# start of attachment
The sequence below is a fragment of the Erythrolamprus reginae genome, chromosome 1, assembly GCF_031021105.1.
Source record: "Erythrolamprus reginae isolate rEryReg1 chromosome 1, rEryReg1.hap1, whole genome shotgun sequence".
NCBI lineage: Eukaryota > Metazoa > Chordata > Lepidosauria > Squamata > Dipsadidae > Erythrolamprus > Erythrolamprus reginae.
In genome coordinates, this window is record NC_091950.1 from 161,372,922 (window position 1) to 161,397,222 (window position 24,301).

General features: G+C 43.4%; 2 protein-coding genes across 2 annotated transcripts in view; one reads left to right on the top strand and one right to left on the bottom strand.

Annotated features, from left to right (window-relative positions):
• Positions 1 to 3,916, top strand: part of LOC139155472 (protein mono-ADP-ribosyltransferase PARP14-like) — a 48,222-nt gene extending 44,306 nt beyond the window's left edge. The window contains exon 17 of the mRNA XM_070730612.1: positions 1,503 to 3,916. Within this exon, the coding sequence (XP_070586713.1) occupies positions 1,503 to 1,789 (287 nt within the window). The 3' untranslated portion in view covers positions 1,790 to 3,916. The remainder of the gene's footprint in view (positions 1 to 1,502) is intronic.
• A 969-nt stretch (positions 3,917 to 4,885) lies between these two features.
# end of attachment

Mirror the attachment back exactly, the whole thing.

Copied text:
The sequence below is a fragment of the Erythrolamprus reginae genome, chromosome 1, assembly GCF_031021105.1.
Source record: "Erythrolamprus reginae isolate rEryReg1 chromosome 1, rEryReg1.hap1, whole genome shotgun sequence".
NCBI lineage: Eukaryota > Metazoa > Chordata > Lepidosauria > Squamata > Dipsadidae > Erythrolamprus > Erythrolamprus reginae.
In genome coordinates, this window is record NC_091950.1 from 161,372,922 (window position 1) to 161,397,222 (window position 24,301).

General features: G+C 43.4%; 2 protein-coding genes across 2 annotated transcripts in view; one reads left to right on the top strand and one right to left on the bottom strand.

Annotated features, from left to right (window-relative positions):
• Positions 1 to 3,916, top strand: part of LOC139155472 (protein mono-ADP-ribosyltransferase PARP14-like) — a 48,222-nt gene extending 44,306 nt beyond the window's left edge. The window contains exon 17 of the mRNA XM_070730612.1: positions 1,503 to 3,916. Within this exon, the coding sequence (XP_070586713.1) occupies positions 1,503 to 1,789 (287 nt within the window). The 3' untranslated portion in view covers positions 1,790 to 3,916. The remainder of the gene's footprint in view (positions 1 to 1,502) is intronic.
• A 969-nt stretch (positions 3,917 to 4,885) lies between these two features.